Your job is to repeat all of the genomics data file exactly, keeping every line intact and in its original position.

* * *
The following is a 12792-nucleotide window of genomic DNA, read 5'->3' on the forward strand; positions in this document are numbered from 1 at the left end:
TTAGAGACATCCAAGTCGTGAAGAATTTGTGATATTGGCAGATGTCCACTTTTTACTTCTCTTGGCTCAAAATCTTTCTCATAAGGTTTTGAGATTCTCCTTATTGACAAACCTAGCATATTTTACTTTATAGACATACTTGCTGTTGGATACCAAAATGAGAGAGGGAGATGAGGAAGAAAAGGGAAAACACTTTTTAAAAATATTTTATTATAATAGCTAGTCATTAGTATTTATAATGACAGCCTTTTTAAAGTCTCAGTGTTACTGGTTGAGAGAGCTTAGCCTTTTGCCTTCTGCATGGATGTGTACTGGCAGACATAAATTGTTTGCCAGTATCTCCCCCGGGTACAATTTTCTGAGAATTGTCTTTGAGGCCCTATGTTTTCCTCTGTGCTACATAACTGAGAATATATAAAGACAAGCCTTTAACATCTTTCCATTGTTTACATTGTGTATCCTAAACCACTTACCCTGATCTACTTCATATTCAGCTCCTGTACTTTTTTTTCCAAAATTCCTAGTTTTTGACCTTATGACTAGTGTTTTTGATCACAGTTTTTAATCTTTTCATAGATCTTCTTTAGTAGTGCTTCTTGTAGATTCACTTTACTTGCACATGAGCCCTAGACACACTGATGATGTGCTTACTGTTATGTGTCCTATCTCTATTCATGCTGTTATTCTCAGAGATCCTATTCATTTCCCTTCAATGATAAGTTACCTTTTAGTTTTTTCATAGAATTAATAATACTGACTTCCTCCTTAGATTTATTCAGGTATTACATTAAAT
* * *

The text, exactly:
The following is a 12792-nucleotide window of genomic DNA, read 5'->3' on the forward strand; positions in this document are numbered from 1 at the left end:
TTAGAGACATCCAAGTCGTGAAGAATTTGTGATATTGGCAGATGTCCACTTTTTACTTCTCTTGGCTCAAAATCTTTCTCATAAGGTTTTGAGATTCTCCTTATTGACAAACCTAGCATATTTTACTTTATAGACATACTTGCTGTTGGATACCAAAATGAGAGAGGGAGATGAGGAAGAAAAGGGAAAACACTTTTTAAAAATATTTTATTATAATAGCTAGTCATTAGTATTTATAATGACAGCCTTTTTAAAGTCTCAGTGTTACTGGTTGAGAGAGCTTAGCCTTTTGCCTTCTGCATGGATGTGTACTGGCAGACATAAATTGTTTGCCAGTATCTCCCCCGGGTACAATTTTCTGAGAATTGTCTTTGAGGCCCTATGTTTTCCTCTGTGCTACATAACTGAGAATATATAAAGACAAGCCTTTAACATCTTTCCATTGTTTACATTGTGTATCCTAAACCACTTACCCTGATCTACTTCATATTCAGCTCCTGTACTTTTTTTTCCAAAATTCCTAGTTTTTGACCTTATGACTAGTGTTTTTGATCACAGTTTTTAATCTTTTCATAGATCTTCTTTAGTAGTGCTTCTTGTAGATTCACTTTACTTGCACATGAGCCCTAGACACACTGATGATGTGCTTACTGTTATGTGTCCTATCTCTATTCATGCTGTTATTCTCAGAGATCCTATTCATTTCCCTTCAATGATAAGTTACCTTTTAGTTTTTTCATAGAATTAATAATACTGACTTCCTCCTTAGATTTATTCAGGTATTACATTAAAT